Fifty years after Ford first introduced the Transit, commercial vans still make a significant and growing economic contribution, according to a new study.
The Centre for Economics and Business Research (CEBR) report shows that van-dependent businesses contributed £415 billion to the major economies of France, Germany, and Britain in 2014 – including £120 billion to the UK economy, an increase of 16 per cent compared with 2010.
The report highlights continuing growth in usage, driven by transport for online shopping and newly-created businesses in trades such as painting, plumbing and plastering; and ongoing demand from traditional van-based industries like building, maintenance/repair, utilities and transport.
The rapid growth of online commerce has contributed to a continuing increase in the number of working vans, evidenced by Ford van registrations tracking more than 27 per cent up on a year ago.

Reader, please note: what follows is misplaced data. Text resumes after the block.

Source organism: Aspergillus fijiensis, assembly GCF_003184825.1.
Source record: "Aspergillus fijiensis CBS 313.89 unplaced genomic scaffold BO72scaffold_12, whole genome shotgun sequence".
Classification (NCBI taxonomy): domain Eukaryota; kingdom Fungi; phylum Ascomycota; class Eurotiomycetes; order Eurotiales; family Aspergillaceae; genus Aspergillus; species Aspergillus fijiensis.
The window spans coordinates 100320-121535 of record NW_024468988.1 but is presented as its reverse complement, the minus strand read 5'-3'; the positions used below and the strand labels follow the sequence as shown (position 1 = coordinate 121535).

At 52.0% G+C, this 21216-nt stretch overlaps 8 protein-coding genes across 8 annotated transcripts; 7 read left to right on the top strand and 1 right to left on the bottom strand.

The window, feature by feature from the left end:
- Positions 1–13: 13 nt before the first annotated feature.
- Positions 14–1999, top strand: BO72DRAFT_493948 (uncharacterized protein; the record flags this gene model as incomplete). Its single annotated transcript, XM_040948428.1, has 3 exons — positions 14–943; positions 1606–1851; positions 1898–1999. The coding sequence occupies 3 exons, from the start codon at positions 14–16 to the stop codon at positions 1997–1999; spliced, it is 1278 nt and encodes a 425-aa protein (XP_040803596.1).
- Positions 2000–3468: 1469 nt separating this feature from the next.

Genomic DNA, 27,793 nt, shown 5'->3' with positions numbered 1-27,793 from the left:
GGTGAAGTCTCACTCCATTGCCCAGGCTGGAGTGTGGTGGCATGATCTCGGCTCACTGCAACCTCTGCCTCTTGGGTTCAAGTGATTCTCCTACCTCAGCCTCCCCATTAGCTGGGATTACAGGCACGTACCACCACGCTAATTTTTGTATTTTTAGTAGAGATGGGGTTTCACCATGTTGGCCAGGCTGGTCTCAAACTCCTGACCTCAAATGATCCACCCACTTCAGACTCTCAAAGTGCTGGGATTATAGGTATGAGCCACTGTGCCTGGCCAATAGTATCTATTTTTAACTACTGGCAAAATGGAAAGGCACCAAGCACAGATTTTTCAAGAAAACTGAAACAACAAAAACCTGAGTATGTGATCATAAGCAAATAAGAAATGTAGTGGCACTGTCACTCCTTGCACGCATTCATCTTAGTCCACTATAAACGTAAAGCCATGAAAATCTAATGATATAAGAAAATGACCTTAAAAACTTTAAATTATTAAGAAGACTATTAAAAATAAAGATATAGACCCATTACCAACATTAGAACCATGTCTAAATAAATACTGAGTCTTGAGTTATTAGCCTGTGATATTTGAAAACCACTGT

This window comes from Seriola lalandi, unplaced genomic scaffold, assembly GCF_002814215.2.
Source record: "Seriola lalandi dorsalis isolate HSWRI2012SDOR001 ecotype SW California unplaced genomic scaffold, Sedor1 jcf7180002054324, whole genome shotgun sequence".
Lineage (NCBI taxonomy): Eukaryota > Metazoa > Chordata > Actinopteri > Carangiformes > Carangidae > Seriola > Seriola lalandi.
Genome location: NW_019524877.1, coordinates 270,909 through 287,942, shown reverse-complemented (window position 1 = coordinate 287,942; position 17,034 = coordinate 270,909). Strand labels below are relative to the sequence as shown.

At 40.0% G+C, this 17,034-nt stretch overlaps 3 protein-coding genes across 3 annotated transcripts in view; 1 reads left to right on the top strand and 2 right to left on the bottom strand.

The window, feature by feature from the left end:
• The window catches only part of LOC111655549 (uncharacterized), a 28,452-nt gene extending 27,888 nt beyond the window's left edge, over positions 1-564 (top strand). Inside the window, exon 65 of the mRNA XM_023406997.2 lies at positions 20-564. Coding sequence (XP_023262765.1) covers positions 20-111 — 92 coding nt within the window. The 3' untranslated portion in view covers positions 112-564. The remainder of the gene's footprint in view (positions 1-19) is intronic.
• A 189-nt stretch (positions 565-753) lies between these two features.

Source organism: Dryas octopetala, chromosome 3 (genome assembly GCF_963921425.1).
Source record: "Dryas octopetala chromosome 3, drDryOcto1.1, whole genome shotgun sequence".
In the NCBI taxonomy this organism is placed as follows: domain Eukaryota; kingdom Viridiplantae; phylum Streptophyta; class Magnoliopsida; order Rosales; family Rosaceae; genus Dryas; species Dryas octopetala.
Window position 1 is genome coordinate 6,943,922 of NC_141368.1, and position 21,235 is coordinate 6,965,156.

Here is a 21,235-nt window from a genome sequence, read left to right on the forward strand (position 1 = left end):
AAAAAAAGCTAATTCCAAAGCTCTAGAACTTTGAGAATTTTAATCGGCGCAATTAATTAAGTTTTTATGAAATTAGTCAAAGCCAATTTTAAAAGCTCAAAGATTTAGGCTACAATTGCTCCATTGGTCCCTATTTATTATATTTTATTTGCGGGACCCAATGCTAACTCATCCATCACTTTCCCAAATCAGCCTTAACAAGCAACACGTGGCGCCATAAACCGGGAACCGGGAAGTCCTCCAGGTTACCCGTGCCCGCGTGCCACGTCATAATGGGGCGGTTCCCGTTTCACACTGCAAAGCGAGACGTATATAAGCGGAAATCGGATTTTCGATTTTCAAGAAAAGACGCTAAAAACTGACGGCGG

Van sales and usage have also been boosted by the birth of many new small businesses, in the UK especially, following the financial crisis. Construction trades such as painting, plastering and plumbing have shown rapid growth, with more than 24,000 new businesses established in 2013, 30 per cent more than in 2010.
The CEBR – which produces reports for the UK government – reveals major economic benefits from van usage extends beyond the direct business impact, such as through the tax contribution to public finances. In the UK, van drivers covered 64 billion miles last year, up by 20 per cent compared with 2008, generating more than £5 billion in fuel duty.